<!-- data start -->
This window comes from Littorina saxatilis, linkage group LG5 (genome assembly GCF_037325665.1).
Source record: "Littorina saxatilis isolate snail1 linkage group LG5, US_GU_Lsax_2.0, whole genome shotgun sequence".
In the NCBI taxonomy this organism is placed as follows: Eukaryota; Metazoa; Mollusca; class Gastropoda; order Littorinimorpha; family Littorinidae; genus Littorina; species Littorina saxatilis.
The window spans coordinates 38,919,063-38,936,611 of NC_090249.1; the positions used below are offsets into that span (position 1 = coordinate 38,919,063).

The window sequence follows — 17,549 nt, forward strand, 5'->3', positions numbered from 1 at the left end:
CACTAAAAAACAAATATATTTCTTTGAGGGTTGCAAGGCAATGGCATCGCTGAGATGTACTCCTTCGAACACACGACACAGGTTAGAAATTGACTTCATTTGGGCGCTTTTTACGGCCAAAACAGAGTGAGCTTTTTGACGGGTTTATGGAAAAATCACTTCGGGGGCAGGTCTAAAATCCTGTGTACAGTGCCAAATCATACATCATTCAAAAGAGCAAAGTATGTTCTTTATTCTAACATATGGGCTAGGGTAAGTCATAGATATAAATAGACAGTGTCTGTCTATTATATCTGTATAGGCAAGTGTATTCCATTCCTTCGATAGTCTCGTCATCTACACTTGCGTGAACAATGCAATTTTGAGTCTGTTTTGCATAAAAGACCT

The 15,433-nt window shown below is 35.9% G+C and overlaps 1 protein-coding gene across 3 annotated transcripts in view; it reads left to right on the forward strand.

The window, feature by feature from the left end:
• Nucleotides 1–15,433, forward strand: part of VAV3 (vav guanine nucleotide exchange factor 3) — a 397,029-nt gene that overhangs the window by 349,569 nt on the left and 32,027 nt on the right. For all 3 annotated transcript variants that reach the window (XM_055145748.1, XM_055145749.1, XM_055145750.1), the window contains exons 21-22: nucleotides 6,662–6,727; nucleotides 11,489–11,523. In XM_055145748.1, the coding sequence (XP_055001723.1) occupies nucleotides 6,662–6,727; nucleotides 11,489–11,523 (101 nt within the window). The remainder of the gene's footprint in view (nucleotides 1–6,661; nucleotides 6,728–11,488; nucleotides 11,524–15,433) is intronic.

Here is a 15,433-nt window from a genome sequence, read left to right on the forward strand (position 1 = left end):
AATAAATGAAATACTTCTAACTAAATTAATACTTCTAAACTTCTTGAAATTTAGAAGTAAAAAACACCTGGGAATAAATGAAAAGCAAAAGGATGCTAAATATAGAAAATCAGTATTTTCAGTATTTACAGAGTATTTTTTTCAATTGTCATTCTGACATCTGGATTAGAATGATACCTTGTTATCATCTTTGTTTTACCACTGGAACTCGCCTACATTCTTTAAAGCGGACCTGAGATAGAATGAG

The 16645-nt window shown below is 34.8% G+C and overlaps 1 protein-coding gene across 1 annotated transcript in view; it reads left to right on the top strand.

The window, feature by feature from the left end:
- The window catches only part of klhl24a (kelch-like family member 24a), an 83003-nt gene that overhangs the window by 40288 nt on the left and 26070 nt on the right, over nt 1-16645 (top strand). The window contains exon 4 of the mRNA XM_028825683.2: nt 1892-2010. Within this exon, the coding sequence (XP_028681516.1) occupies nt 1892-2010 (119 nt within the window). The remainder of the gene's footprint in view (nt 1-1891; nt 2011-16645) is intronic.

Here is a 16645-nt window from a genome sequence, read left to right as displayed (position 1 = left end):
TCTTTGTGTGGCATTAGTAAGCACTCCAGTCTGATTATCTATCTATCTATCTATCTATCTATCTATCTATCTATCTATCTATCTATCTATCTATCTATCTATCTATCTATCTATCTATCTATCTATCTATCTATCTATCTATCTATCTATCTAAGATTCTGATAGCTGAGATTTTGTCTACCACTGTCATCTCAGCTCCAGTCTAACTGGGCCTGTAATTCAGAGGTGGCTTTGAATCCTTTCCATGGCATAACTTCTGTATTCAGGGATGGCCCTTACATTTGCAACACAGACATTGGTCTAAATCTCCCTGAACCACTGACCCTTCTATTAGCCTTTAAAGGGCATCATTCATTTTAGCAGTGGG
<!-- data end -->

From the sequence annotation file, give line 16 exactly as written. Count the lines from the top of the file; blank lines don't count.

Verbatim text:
TCTTTGTGTGGCATTAGTAAGCACTCCAGTCTGATTATCTATCTATCTATCTATCTATCTATCTATCTATCTATCTATCTATCTATCTATCTATCTATCTATCTATCTATCTATCTATCTATCTATCTATCTATCTATCTATCTATCTATCTAAGATTCTGATAGCTGAGATTTTGTCTACCACTGTCATCTCAGCTCCAGTCTAACTGGGCCTGTAATTCAGAGGTGGCTTTGAATCCTTTCCATGGCATAACTTCTGTATTCAGGGATGGCCCTTACATTTGCAACACAGACATTGGTCTAAATCTCCCTGAACCACTGACCCTTCTATTAGCCTTTAAAGGGCATCATTCATTTTAGCAGTGGG